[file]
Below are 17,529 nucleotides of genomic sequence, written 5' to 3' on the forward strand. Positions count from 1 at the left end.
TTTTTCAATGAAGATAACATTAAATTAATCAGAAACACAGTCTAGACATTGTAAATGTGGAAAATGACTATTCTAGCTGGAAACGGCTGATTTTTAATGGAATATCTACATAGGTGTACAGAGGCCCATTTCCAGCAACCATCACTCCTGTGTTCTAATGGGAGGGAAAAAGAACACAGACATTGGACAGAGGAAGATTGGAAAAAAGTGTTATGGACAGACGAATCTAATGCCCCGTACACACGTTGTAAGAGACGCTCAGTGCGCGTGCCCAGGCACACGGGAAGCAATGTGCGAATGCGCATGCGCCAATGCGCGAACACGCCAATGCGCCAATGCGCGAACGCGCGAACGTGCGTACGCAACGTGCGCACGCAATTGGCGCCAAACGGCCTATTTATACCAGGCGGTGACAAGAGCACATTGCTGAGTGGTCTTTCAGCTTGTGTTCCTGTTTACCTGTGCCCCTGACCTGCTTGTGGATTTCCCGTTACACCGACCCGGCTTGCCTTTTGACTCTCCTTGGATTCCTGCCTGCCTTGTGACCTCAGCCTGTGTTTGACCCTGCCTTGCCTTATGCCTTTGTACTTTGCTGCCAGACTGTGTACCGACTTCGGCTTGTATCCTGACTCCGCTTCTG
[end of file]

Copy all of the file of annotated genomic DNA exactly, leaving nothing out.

Below are 17,529 nucleotides of genomic sequence, written 5' to 3' on the forward strand. Positions count from 1 at the left end.
TTTTTCAATGAAGATAACATTAAATTAATCAGAAACACAGTCTAGACATTGTAAATGTGGAAAATGACTATTCTAGCTGGAAACGGCTGATTTTTAATGGAATATCTACATAGGTGTACAGAGGCCCATTTCCAGCAACCATCACTCCTGTGTTCTAATGGGAGGGAAAAAGAACACAGACATTGGACAGAGGAAGATTGGAAAAAAGTGTTATGGACAGACGAATCTAATGCCCCGTACACACGTTGTAAGAGACGCTCAGTGCGCGTGCCCAGGCACACGGGAAGCAATGTGCGAATGCGCATGCGCCAATGCGCGAACACGCCAATGCGCCAATGCGCGAACGCGCGAACGTGCGTACGCAACGTGCGCACGCAATTGGCGCCAAACGGCCTATTTATACCAGGCGGTGACAAGAGCACATTGCTGAGTGGTCTTTCAGCTTGTGTTCCTGTTTACCTGTGCCCCTGACCTGCTTGTGGATTTCCCGTTACACCGACCCGGCTTGCCTTTTGACTCTCCTTGGATTCCTGCCTGCCTTGTGACCTCAGCCTGTGTTTGACCCTGCCTTGCCTTATGCCTTTGTACTTTGCTGCCAGACTGTGTACCGACTTCGGCTTGTATCCTGACTCCGCTTCTG